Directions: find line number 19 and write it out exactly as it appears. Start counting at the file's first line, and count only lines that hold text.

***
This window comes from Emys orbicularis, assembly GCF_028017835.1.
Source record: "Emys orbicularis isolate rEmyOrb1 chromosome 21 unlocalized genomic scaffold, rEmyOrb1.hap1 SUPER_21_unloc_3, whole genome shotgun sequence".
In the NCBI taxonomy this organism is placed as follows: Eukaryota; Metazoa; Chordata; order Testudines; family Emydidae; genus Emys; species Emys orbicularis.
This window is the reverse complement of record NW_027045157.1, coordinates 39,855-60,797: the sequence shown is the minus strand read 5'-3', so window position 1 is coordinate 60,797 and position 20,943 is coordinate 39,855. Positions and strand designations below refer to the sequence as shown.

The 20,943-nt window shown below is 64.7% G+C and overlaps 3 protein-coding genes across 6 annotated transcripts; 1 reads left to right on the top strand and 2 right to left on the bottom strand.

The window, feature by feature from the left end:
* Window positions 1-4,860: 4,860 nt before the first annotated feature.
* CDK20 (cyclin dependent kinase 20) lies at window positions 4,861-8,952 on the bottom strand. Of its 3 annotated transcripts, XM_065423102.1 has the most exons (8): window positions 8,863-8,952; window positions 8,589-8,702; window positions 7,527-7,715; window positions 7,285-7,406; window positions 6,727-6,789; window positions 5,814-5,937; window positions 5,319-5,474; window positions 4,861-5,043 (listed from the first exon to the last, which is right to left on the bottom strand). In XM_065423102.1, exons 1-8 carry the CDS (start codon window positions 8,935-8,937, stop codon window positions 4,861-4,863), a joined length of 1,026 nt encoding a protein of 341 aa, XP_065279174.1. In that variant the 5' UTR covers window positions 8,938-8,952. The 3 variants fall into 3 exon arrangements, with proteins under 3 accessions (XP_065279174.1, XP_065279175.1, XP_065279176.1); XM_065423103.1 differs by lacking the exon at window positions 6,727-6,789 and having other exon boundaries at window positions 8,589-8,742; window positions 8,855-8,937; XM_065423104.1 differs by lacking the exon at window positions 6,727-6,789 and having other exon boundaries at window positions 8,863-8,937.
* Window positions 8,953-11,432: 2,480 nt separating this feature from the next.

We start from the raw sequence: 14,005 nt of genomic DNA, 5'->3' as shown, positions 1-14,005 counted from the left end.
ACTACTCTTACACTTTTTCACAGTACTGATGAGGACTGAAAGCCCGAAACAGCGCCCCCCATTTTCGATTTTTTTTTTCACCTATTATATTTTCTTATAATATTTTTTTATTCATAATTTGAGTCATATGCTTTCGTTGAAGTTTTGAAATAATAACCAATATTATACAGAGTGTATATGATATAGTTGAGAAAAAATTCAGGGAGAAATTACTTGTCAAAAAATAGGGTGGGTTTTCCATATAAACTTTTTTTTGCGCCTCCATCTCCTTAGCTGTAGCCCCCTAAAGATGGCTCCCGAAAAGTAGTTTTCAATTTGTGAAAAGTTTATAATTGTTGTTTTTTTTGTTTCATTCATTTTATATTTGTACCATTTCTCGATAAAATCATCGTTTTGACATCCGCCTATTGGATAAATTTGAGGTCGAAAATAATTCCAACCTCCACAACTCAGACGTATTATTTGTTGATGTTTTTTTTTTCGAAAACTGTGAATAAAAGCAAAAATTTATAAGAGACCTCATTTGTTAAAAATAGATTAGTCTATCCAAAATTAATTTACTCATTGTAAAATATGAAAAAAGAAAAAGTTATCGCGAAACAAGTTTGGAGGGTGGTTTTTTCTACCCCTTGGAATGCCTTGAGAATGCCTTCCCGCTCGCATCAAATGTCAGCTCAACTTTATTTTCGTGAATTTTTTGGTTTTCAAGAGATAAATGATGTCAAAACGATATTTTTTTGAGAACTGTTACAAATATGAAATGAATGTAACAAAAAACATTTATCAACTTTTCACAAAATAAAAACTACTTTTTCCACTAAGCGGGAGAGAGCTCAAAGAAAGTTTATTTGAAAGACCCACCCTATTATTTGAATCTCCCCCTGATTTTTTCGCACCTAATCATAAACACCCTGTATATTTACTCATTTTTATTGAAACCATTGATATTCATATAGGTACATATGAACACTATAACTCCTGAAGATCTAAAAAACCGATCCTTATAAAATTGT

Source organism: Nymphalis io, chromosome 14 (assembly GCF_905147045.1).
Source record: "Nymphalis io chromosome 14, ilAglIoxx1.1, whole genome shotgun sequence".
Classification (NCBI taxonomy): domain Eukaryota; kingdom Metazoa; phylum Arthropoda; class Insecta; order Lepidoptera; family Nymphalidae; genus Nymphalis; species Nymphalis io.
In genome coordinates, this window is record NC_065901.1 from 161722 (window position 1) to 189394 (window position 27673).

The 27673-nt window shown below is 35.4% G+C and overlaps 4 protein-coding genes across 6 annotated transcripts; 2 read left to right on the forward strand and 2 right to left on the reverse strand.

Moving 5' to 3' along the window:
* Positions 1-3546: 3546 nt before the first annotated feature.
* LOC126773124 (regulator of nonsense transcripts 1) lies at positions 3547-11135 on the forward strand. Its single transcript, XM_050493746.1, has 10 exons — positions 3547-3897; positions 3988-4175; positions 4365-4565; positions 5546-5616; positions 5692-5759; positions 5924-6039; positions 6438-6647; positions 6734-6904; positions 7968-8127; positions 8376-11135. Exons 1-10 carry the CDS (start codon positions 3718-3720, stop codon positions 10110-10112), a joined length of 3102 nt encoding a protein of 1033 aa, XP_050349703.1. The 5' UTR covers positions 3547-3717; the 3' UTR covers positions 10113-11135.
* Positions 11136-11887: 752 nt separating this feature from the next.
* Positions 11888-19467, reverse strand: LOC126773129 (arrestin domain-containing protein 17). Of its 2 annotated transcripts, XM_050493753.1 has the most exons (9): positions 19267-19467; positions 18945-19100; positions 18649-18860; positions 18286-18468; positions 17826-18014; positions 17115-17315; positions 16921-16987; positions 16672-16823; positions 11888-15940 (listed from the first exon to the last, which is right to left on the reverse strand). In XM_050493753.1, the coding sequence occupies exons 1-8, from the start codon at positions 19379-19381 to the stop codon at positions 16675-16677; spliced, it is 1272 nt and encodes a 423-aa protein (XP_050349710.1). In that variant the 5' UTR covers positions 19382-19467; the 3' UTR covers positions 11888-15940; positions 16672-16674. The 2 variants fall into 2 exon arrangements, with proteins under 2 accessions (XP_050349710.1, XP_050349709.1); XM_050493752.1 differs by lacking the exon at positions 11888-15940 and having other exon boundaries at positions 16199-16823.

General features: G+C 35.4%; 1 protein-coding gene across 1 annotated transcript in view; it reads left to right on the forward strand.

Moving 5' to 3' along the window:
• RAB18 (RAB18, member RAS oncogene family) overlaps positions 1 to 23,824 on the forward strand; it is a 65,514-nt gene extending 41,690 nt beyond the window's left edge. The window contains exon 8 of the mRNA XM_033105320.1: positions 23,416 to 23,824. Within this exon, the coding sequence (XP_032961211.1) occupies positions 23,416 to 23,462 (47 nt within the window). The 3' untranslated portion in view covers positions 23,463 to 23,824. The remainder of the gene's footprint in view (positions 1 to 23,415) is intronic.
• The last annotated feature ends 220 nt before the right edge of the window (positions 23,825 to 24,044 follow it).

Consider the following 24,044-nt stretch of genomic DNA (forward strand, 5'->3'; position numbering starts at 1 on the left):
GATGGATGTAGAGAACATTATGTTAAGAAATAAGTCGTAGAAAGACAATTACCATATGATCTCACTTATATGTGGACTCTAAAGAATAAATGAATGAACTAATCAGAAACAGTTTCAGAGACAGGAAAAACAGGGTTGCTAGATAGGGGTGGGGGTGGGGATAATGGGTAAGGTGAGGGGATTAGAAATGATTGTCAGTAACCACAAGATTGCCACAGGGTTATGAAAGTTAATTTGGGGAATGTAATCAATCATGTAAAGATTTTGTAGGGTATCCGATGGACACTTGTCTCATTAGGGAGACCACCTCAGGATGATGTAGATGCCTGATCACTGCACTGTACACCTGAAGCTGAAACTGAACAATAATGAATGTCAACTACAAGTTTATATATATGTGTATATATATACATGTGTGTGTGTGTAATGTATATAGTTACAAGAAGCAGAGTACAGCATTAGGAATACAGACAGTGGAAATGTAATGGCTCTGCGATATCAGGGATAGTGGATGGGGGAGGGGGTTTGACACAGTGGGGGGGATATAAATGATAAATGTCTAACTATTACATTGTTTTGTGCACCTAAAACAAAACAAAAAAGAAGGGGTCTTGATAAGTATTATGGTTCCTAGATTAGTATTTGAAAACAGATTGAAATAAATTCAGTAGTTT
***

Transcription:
* LOC126773124 (regulator of nonsense transcripts 1) lies at positions 3547-11135 on the forward strand. Its single transcript, XM_050493746.1, has 10 exons — positions 3547-3897; positions 3988-4175; positions 4365-4565; positions 5546-5616; positions 5692-5759; positions 5924-6039; positions 6438-6647; positions 6734-6904; positions 7968-8127; positions 8376-11135. Exons 1-10 carry the CDS (start codon positions 3718-3720, stop codon positions 10110-10112), a joined length of 3102 nt encoding a protein of 1033 aa, XP_050349703.1. The 5' UTR covers positions 3547-3717; the 3' UTR covers positions 10113-11135.